Wind-Power Subsidy in Congressional Crosshairs

  • Windmill in crosshairs

Growing disillusionment over lavishing taxpayer dollars on dubious renewable-energy subsidies has prompted dozens of House members to ask Speaker John Boehner to allow the Production Tax Credit (PTC) for the wind industry to expire at the end of the year.

In a September 21 letter to the Speaker, 47 Republican House members asked Boehner “not to include an extension of the PTC in a package of tax extenders should the House consider one later this year.” The words “later this year” refer to the lame-duck session of Congress which is scheduled to meet Nov. 13, one week after the presidential election.

“The Obama administration has poured billions of dollars into subsidizing its favored ‘green energy’ sources,” the letter says. “The Solyndra scandal and the administration’s squandering of $535 million taxpayer dollars is a clear example of this agenda. Under this administration, federal subsidies for wind have grown from $476 million per year when the president took office to $4.98 billion per year today. However, wind remains an intermittent resource; the wind does not blow all the time, and wind farms do not produce power constantly the way traditional power plants do.”

The PTC was established by the Energy Policy Act of 1992 and currently provides wind-energy producers a 2.2 cents subsidy for every kilowatt of electricity produced. The subsidy attaches to a wind farm when it is built and continues for its first ten years of operation. “A one-year extension of the PTC would cost the American taxpayers over $12 billion,” the letter points out.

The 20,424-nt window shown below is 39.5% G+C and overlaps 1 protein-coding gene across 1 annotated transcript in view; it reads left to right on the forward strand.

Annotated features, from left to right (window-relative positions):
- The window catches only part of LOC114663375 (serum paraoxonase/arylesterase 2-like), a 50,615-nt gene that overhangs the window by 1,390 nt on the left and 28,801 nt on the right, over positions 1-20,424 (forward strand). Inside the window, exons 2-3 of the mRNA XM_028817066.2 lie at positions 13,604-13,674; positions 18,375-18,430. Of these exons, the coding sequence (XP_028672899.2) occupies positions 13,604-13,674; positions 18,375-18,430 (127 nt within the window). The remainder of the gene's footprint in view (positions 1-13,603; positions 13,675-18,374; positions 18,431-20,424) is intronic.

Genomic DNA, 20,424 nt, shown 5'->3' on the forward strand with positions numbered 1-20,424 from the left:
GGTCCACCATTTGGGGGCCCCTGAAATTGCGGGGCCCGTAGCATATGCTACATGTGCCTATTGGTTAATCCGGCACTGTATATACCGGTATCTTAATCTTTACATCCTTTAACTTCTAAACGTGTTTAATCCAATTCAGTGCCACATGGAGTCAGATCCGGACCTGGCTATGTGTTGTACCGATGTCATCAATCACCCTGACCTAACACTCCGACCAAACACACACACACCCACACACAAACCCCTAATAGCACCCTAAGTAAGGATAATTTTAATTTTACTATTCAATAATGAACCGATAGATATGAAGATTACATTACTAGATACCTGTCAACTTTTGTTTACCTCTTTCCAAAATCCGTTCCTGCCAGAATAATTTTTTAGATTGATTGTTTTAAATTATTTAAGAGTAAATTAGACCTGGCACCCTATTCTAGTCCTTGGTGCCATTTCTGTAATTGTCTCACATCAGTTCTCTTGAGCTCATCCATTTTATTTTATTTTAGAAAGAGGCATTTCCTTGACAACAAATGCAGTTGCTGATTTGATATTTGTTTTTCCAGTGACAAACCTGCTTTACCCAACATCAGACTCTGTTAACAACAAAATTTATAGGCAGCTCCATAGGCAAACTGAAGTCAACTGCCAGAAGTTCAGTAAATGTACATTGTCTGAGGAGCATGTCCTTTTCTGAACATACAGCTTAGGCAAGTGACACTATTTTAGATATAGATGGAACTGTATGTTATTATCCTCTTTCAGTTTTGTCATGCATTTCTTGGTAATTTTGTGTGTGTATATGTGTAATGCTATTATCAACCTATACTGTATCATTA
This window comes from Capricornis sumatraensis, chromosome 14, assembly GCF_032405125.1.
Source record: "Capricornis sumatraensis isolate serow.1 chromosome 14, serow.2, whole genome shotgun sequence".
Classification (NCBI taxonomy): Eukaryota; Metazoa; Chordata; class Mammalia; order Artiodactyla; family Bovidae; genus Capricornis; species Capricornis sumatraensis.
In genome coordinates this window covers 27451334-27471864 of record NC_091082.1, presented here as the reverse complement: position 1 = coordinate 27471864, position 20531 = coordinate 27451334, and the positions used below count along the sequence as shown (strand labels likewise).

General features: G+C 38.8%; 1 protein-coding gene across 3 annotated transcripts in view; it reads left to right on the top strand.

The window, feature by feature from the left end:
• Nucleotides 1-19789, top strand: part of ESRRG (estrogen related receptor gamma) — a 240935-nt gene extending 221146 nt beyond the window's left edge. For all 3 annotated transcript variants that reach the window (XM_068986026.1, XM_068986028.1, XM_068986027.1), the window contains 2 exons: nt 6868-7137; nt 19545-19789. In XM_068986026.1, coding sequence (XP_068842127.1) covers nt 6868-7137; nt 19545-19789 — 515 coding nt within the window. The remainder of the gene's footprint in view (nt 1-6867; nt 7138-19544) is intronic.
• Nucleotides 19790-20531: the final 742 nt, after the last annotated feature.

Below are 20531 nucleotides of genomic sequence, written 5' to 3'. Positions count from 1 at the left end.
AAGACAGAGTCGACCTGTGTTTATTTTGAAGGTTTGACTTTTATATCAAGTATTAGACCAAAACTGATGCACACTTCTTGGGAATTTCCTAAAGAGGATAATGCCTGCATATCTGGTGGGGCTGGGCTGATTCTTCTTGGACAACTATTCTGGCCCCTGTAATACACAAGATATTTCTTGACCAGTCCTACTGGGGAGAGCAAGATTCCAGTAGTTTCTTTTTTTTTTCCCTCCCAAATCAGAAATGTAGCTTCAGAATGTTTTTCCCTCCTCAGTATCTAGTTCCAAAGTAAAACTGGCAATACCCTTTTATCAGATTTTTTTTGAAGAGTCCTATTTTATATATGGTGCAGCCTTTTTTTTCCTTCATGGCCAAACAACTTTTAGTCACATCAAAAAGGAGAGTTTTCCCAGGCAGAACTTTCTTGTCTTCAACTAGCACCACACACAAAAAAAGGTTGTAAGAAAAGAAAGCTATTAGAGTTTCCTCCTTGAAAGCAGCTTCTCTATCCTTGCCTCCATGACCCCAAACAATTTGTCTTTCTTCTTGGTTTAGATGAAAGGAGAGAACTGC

“Even if the PTC expires, a wind farm built in 2012 will continue to receive subsidies until 2022, and, as a consequence, the bipartisan Joint Committee on Taxation estimates that will add $6.8 billion to the deficit between 2011 and 2015,” the letter notes. “Today, when the U.S. is more than $15 trillion in debt and borrowing $0.40 of every dollar it spends, we cannot afford to borrow money to subsidize the operation of a politically favored technology.”

“In the case of wind, doing so would not only be costly to taxpayers but ultimately would hurt consumers by distorting energy markets,” the letter goes on. “Since the PTC provides tax benefits for new projects, it often drives wind developers to build projects with little regard to consumer demand, as long as they can be placed on line and their power brought to market to collect the subsidy. In fact, because the tax subsidy is tied to the amount of electricity generated, wind producers will sometimes sell their electricity for nothing or even pay wholesale electricity markets to take their power in order to collect the subsidy. This subsidized and intermittent power distorts markets and threatens around-the-clock baseload power producers, forcing them to pay as well or shut down for long periods of the day when their power is needed most. This will ultimately harm consumers who need power that is affordable and available around the clock.”

Spearheaded by its trade group, the American Wind Energy Association (AWEA), the wind industry is paying lobbyists huge retainers to scurry around Capitol Hill to convince Members of Congress to extend the subsidy. Speaker Boehner and Majority Leader Eric Cantor are on record as opposing the subsidy’s extension. But members from windy states – mostly west of the Mississippi – want the PTC to continue to prop up an otherwise artificial industry.

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About the Author: Bonner Cohen, Ph. D.

Bonner Cohen, Ph. D.

Bonner R. Cohen, Ph. D., is a senior policy analyst with CFACT.